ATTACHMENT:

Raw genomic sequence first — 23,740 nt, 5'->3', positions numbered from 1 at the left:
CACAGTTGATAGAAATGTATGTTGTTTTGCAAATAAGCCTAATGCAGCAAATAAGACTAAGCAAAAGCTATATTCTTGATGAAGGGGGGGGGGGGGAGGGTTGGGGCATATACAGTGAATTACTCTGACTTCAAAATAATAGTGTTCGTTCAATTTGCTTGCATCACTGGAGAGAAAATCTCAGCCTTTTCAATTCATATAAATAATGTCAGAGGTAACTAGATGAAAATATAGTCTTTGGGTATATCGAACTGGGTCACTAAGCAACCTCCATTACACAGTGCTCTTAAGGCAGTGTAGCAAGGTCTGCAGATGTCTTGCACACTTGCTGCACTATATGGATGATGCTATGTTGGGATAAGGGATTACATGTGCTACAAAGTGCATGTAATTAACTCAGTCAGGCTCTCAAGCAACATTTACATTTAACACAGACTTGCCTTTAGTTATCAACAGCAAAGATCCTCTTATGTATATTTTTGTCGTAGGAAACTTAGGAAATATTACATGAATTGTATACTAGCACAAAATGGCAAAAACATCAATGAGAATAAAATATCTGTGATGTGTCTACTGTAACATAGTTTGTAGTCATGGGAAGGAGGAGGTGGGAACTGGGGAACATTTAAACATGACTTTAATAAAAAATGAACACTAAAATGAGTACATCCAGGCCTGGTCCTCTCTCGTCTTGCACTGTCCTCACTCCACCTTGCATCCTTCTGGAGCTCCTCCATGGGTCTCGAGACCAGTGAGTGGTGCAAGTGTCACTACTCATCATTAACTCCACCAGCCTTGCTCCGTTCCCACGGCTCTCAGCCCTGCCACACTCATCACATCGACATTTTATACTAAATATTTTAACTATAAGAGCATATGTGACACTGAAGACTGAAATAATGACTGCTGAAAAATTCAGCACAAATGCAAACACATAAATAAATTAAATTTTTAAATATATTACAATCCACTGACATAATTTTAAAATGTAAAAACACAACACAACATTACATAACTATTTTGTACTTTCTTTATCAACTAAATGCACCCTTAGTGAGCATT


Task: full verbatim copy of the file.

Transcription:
Raw genomic sequence first — 23,740 nt, 5'->3', positions numbered from 1 at the left:
CACAGTTGATAGAAATGTATGTTGTTTTGCAAATAAGCCTAATGCAGCAAATAAGACTAAGCAAAAGCTATATTCTTGATGAAGGGGGGGGGGGGGAGGGTTGGGGCATATACAGTGAATTACTCTGACTTCAAAATAATAGTGTTCGTTCAATTTGCTTGCATCACTGGAGAGAAAATCTCAGCCTTTTCAATTCATATAAATAATGTCAGAGGTAACTAGATGAAAATATAGTCTTTGGGTATATCGAACTGGGTCACTAAGCAACCTCCATTACACAGTGCTCTTAAGGCAGTGTAGCAAGGTCTGCAGATGTCTTGCACACTTGCTGCACTATATGGATGATGCTATGTTGGGATAAGGGATTACATGTGCTACAAAGTGCATGTAATTAACTCAGTCAGGCTCTCAAGCAACATTTACATTTAACACAGACTTGCCTTTAGTTATCAACAGCAAAGATCCTCTTATGTATATTTTTGTCGTAGGAAACTTAGGAAATATTACATGAATTGTATACTAGCACAAAATGGCAAAAACATCAATGAGAATAAAATATCTGTGATGTGTCTACTGTAACATAGTTTGTAGTCATGGGAAGGAGGAGGTGGGAACTGGGGAACATTTAAACATGACTTTAATAAAAAATGAACACTAAAATGAGTACATCCAGGCCTGGTCCTCTCTCGTCTTGCACTGTCCTCACTCCACCTTGCATCCTTCTGGAGCTCCTCCATGGGTCTCGAGACCAGTGAGTGGTGCAAGTGTCACTACTCATCATTAACTCCACCAGCCTTGCTCCGTTCCCACGGCTCTCAGCCCTGCCACACTCATCACATCGACATTTTATACTAAATATTTTAACTATAAGAGCATATGTGACACTGAAGACTGAAATAATGACTGCTGAAAAATTCAGCACAAATGCAAACACATAAATAAATTAAATTTTTAAATATATTACAATCCACTGACATAATTTTAAAATGTAAAAACACAACACAACATTACATAACTATTTTGTACTTTCTTTATCAACTAAATGCACCCTTAGTGAGCATT